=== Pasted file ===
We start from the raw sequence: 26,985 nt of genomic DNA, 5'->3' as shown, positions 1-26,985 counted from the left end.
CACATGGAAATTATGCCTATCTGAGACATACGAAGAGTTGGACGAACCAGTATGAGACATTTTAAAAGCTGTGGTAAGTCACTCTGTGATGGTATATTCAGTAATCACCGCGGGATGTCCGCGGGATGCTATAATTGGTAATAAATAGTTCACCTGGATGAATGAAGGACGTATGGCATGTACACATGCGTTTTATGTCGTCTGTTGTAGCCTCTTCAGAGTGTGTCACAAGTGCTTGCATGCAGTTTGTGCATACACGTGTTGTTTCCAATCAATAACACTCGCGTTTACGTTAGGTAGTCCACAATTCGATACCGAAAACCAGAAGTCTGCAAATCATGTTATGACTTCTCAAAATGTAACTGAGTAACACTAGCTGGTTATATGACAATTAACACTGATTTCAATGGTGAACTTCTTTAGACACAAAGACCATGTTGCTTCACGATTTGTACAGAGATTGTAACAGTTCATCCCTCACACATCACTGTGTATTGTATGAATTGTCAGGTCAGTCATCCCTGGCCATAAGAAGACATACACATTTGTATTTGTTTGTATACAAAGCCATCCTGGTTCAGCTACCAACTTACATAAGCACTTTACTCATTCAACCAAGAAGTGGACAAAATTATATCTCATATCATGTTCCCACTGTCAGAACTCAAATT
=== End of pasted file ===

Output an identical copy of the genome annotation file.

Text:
We start from the raw sequence: 26,985 nt of genomic DNA, 5'->3' as shown, positions 1-26,985 counted from the left end.
CACATGGAAATTATGCCTATCTGAGACATACGAAGAGTTGGACGAACCAGTATGAGACATTTTAAAAGCTGTGGTAAGTCACTCTGTGATGGTATATTCAGTAATCACCGCGGGATGTCCGCGGGATGCTATAATTGGTAATAAATAGTTCACCTGGATGAATGAAGGACGTATGGCATGTACACATGCGTTTTATGTCGTCTGTTGTAGCCTCTTCAGAGTGTGTCACAAGTGCTTGCATGCAGTTTGTGCATACACGTGTTGTTTCCAATCAATAACACTCGCGTTTACGTTAGGTAGTCCACAATTCGATACCGAAAACCAGAAGTCTGCAAATCATGTTATGACTTCTCAAAATGTAACTGAGTAACACTAGCTGGTTATATGACAATTAACACTGATTTCAATGGTGAACTTCTTTAGACACAAAGACCATGTTGCTTCACGATTTGTACAGAGATTGTAACAGTTCATCCCTCACACATCACTGTGTATTGTATGAATTGTCAGGTCAGTCATCCCTGGCCATAAGAAGACATACACATTTGTATTTGTTTGTATACAAAGCCATCCTGGTTCAGCTACCAACTTACATAAGCACTTTACTCATTCAACCAAGAAGTGGACAAAATTATATCTCATATCATGTTCCCACTGTCAGAACTCAAATT